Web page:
I believe there’s so much confusion because CMOS and the AP aren’t in agreement on the subject. I don’t think the way CMOS treats the question is logical at all, as far as the rules of grammar are concerned. A Bachelor of Arts or Master of Education, for example, are names, and names and titles are capitalized. The field of study shouldn’t be capitalized unless the word is a proper noun in itself, such as English, French, etc. I have a BA in history, or a Bachelor of Arts in history. In both examples, the capitalization is correct. In my view, the only time ‘history’, or any other program of study, whose name isn’t a proper noun, should be capitalized is when it’s truly part of the degree’s name; therefore, ‘Bachelor of Arts, History’ is correct, at least according to the only infallible source I’m aware of, the rules of grammar for the English language. Our language is complicated, and mastering it often proves to be tremendously difficult, especially for non-native speakers. Unfortunately, it seems that mastery isn’t easily achievable for a disproportionately high percentage of those identifying English as their mother tongue. I’m sorry for going off on a tangent and ranting a bit. I’m just so tired of the determined effort to dumb-down our language because there are too many sub-par English teachers who are saddled with lazy and/or incompetent students these days. I thank my lucky stars that my mother was an exceptional English teacher, and that my father was equally proficient. As a child, they drove me crazy with correcting my mistakes, but I’m so glad they didn’t give up on me. I appreciate the work you do in helping to disseminate correct information on grammar and other related issues. Too few understand the value of such knowledge.

          Now, about the confusion which seems to be pretty rampant within the comments section, I think there are a couple factors contributing to it. I believe you were right in including what the AP and the CMOS recommend, but, because the recommendations are completely at odds with one another, readers might have had difficulty understanding that you were simply providing both views, rather than strictly stating what is correct, and what is not. A single rule was most likely expected, but one doesn’t exist. There are nuances involved which probably caused some of the bewilderment. Since you provided information about something you already were knowledgeable about, I doubt that you’re aware of another likely contributing factor to the confusion. You began the article by stating what CMOS recommends, and then provided appropriate examples. You then did the same with the AP Stylebook recommendation, again sharing pertinent examples. I think it would’ve made things easier had you prefaced the sharing of CMOS and AP policies by stating that you were going to detail two different approaches because there’s no hard and fast rule on the subject. I agree with you that one way should be adopted and consistently followed, but you only alluded to the two contrasting opinions when you said, near the end, that both guides agree on the capitalization of the abbreviations for degrees. A lot of people have trouble summarizing what they’ve read, and this was probably made more difficult because the reader had to decide for himself which way was right for him. The comments show me that a lot of your readers probably just wanted to be told what to do, rather than having to make their own decision. You answered appropriately because sharing only your personal preference would have provided an incomplete picture. What I found mildly irritating with CMOS is that they think it’s correct to capitalize abbreviations for words they say should not be capitalized. That seems pretty ridiculous to me. And while I’ve pointed out that some of the people commenting seemed a bit confused, I do want to say that it’s refreshing to read questions asked by obviously intelligent people who were seeking clarity about something because they cared whether or not their writing was free from mistakes. Isn’t it sad that such an attitude has become fairly rare today? The opposite is what I stumble upon far too often, usually numerous times per day.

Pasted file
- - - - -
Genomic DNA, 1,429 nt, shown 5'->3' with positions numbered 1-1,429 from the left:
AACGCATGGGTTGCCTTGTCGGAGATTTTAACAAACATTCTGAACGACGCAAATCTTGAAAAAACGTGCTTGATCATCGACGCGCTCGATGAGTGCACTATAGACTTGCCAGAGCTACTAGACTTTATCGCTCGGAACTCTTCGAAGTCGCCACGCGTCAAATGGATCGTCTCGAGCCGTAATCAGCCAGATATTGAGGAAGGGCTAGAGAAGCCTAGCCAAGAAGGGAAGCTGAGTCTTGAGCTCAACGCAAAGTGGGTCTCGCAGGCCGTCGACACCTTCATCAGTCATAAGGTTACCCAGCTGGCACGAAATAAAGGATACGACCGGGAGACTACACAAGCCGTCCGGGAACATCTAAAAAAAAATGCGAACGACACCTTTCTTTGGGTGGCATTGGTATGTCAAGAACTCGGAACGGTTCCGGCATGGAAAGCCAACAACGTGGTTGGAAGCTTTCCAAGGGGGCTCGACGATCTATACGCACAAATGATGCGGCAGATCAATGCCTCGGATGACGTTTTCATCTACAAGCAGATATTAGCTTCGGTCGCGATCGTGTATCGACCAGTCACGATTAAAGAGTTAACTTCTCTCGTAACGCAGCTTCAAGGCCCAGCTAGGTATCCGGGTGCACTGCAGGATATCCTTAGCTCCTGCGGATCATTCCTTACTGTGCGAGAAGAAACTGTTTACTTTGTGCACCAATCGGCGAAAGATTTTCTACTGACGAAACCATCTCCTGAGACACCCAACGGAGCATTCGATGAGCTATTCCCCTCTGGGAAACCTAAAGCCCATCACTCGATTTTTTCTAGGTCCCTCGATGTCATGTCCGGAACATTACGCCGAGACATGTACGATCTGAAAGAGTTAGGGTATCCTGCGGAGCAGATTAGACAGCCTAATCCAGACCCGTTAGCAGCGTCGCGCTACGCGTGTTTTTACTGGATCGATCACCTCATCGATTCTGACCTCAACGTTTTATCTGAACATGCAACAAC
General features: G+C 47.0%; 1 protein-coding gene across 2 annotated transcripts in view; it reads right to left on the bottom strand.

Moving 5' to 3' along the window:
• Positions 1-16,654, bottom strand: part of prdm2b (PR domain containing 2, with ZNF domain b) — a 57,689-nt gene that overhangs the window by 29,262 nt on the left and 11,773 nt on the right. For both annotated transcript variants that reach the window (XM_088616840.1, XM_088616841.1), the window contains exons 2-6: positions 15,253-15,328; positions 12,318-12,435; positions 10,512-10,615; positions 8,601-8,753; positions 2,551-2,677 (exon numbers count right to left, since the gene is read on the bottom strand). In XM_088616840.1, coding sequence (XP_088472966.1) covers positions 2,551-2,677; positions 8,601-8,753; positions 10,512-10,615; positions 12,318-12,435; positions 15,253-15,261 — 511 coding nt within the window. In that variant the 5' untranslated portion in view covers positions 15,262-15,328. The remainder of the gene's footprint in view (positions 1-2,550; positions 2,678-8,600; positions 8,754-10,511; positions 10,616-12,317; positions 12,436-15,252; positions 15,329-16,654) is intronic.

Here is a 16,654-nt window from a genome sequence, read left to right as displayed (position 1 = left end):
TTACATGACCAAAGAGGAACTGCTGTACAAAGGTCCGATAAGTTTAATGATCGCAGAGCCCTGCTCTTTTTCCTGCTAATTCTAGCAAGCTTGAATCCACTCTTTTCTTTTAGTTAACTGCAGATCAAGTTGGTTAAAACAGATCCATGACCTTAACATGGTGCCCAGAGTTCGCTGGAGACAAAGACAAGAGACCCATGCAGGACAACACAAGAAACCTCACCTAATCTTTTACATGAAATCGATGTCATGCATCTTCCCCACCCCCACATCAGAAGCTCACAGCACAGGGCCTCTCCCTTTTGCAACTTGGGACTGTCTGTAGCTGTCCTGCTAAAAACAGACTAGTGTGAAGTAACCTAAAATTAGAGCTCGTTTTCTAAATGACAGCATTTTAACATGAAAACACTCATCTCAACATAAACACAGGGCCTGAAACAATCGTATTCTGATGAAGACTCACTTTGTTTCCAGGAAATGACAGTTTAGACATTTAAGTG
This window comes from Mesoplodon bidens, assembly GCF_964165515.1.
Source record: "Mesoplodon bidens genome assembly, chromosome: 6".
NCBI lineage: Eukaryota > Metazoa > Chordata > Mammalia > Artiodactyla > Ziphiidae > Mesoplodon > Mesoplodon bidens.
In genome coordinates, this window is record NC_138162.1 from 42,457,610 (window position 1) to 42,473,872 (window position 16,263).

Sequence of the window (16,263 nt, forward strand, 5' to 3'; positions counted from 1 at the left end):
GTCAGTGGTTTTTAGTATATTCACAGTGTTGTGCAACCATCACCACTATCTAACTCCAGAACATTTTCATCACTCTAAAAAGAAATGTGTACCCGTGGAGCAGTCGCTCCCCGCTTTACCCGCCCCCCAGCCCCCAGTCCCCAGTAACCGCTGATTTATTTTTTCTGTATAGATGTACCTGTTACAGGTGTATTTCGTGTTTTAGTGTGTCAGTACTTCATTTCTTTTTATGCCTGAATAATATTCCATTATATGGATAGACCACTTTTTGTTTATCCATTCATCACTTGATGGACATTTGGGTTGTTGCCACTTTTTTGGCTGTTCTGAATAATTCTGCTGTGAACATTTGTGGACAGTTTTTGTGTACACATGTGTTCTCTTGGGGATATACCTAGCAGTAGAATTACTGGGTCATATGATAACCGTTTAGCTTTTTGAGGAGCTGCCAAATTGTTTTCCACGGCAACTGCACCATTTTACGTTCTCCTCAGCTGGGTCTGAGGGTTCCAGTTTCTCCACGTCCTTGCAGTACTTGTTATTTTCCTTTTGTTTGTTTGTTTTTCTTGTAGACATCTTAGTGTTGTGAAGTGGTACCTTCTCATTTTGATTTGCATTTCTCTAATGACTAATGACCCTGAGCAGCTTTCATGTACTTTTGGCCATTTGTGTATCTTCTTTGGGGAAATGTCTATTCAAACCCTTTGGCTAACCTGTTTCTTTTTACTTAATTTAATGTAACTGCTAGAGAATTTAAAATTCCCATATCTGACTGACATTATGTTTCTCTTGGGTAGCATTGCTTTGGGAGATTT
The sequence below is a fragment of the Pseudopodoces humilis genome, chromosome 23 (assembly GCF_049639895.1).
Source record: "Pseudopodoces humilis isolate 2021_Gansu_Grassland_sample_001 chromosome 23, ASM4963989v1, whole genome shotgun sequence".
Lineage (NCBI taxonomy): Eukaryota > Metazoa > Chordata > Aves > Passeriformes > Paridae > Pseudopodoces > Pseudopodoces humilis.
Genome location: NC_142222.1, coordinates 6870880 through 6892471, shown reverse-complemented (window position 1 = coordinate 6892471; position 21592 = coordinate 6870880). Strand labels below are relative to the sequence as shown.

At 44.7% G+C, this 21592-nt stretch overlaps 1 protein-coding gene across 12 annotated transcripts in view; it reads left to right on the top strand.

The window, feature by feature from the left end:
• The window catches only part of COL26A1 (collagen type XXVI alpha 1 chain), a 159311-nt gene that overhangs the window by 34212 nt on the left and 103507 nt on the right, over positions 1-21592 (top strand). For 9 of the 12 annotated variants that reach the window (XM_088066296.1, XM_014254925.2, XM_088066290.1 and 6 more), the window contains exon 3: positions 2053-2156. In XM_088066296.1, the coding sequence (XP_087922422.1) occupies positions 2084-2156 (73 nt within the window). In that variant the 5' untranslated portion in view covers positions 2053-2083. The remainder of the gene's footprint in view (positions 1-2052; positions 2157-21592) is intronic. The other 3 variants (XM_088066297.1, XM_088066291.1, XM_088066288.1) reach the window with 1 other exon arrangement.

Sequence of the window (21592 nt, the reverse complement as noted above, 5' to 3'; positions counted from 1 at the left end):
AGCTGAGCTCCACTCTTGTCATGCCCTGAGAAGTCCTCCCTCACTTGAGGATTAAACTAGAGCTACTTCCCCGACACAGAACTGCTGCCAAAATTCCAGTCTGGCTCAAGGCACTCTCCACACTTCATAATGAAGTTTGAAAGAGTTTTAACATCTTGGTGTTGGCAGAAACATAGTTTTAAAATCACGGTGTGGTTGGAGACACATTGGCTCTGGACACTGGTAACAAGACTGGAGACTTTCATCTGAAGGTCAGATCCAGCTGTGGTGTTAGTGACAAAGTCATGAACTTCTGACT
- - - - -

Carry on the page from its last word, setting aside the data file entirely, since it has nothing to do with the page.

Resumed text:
I don’t want you to think I’m being critical because that certainly isn’t my intention. I know how it is to edit your own writing, which I’d imagine was the case when you wrote this years ago. It’s difficult to catch errors or identify any ambiguity when you’re proofreading your own work. And you’d need a proofreader who’s unsure about the capitalization of degrees, courses of study, etc., in order for you to receive good feedback. Obviously, I love grammar, writing and all that’s related to it, so I couldn’t control myself in writing this post. It’s a lot longer than your article! I’m sorry! This is what happens when delirium sets in from lack of sleep. And please excuse my referring to the CMOS and AP guides in the 3rd person plural. I tried not to, but I gave up on trying to rewrite every thing where I’d used “they” or “them”. I wonder what it’s like not to be OCD about all of this stuff. I’ll never know because I refuse to accept what many folks no longer consider to be erroneous, simply because of widespread misuse. I’ll never treat ‘disrespect’ as a verb, nor will I use a past participle without its helping verb (“I seen it.” ). ‘None’ and ‘neither’ is singular. And I will always use a subjective or nominative pronoun following the conjugated form of the verb ‘to be’, even if others believe I’ve made an egregious error. I can live with that more easily than if I were to disregard all that my sweet mother taught me. Thanks for passing on your knowledge, and for allowing me to ramble on and on and on.